Storage

Introduction

Storage Arrays come in all sorts of shapes and sizes. At the consumer and small business end there are external storage devices which don’t even qualify as storage arrays. These are individual external drives, and generally should not be utilized because they lack RAID. Though with a good backup plan they can be feasible. Iomega and Buffalo are two popular makers of these sort of drives and Iomega’s External Hard Drive section on their website is a good place to start browsing for these items, though Iomega is significantly more expensive than Buffalo Technologies for not that much more in terms of performance or reliability.

Small RAID Arrays

After a simple external hard drive comes redundant hard drive arrays which can be directly attached to a server or workstation. These are RAID’ed drives that usually connect through USB, Firewire, or eSATA. They can provide 1 or 2 TB of storage and may be adequate for many small businesses. Again, Iomega and Buffalo are both popular providers of this form of technology as well as LaCie.

Network Attached Storage (NAS)

Next one enters the realm of Network Attached Storage (NAS). NAS is not attached to a server or workstation, but rather exists as its own distinct entity on the network which can be accessed by the various workstations and servers on the network. On the lower consumer end are Buffalo Technology, Iomega, and other similar companies. Moving higher up the food chain one will find offerings from Dell and HP.

Direct Attached Storage (DAS)

Another technology that is popular is Direct Attached Storage (DAS). In the past this was usually connected via SCSI cable but has recently been replaced by SAS cabling. Examples of this technology include the Modular Storage Arrays from HP and PowerVault’s and MD1000 arrays from Dell. These devices attach directly to a server, greatly expanding the capacity of the server and can be used to create NAS’s.

Storage Area Networks (SAN)

There are also Storage Area Networks (SANs) which are at the higher end of the cost range but offer some performance benefits. In the past these SANs where created using fibre channel (fc), an extremely expensive methodology. This more recently is being supplanted at the mid-level by iSCSI – a method that uses existing LAN network cabling to move data across the network and is much more economical. Fibre Channel cables run from the individual server to a fibre channel switch and then into the various storage arrays. To add more capacity one adds more arrays to the switch. With iSCSI the need for the switch is done away with, as well as the expensive fibre channel cards that are required for each server. Overall, the reasons to move to a FC SAN are steadily decreasing unless one already has the architecture in place. Good examples of iSCSI SAN technology include EqualLogic’s products. EMC offers both FC and iSCSI SANs.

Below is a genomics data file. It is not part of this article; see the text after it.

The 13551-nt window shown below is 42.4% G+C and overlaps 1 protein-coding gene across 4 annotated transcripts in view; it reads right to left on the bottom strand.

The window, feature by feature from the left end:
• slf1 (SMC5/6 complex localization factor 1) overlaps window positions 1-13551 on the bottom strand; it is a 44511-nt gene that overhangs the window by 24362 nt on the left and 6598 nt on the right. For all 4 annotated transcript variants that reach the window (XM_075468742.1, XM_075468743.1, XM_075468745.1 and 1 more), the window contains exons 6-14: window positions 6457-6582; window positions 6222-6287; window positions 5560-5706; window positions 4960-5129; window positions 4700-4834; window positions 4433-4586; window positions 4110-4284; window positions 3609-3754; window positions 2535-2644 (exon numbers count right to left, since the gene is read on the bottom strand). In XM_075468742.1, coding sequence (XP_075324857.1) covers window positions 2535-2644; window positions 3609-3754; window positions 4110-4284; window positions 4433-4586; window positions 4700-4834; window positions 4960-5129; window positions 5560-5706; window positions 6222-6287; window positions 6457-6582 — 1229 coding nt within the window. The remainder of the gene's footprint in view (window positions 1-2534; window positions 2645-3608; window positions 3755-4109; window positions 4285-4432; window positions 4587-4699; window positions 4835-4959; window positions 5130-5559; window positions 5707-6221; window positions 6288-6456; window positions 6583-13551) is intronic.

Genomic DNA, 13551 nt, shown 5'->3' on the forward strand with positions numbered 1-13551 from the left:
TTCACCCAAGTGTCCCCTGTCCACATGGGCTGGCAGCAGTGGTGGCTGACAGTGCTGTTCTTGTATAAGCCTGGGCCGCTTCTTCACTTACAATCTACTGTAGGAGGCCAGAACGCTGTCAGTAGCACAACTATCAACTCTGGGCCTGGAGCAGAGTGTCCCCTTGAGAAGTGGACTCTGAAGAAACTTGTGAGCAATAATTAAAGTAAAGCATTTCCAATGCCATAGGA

SATA, SCSI, or SAS?

There are three main drive technologies currently available to businesses besides Fibre Channel. The first is SATA. SATA is the slowest of the three technologies and generally operates at 7200 RPM (rotations per minute). It is still more than adequate for many small businesses. If you are using your storage for in office hosting you will be fine with SATA. If you are hosting mainly static information that is not changed or accessed frequently simultaneously then you will also probably be fine with SATA. It also happens to be the least expensive.

The next technology is SCSI. SCSI was the technology of choice until recently, but within the last several years it has been being rapidly replaced by SAS, a technology which combines the best of SATA with SCSI. At this point there is little use in utilizing SCSI and one would do better to purchase SAS based technology. SCSI is fast but it is also quickly becoming outdated.

The final technology is SAS, a relatively new technology that has been taking the industry by storm. It is the best option for companies that need fast drives. Fast drives are needed when you have a highly utilized database server, files which are constantly accessed by numerous users, etc. One of the nice features of SAS is that it is also compatible with SATA. So, if you purchase a SAS storage array and don’t initially need high speeds you can populate it with SATA drives and when you need better speeds you just pop out the SATA and pop in SAS.

Recommendations

  • If you are a small business looking for internal storage you will probably want a tower or rack mount NAS. As mentioned above Buffalo Technologies, Iomega, and LaCie are good examples of vendors of this lower-end technology. Dell also offers some technology of this type.
  • If you are looking for more robust, larger (than 3 TB) storage you will probably want to look at NAS and iSCSI SAN solutions. Some vendors worth investigating are Dell, HP, EMC, and EqualLogic. NAS devices can scale well to 50 TB with SATA, perhaps 30-40 TB with SCSI, and perhaps a little less with SAS. These limits continue to increase as prices drop and more data can be packed into the same 3.5″ or 2.5″ frame.
  • I personally find the price point of HP’s Modular Storage Array’s extremely attractive. I recommend the MSA 60 because it can utilize both SATA and SAS and uses a SAS cable to connect to the NAS server, which is a bit neater and smaller than a SCSI cable.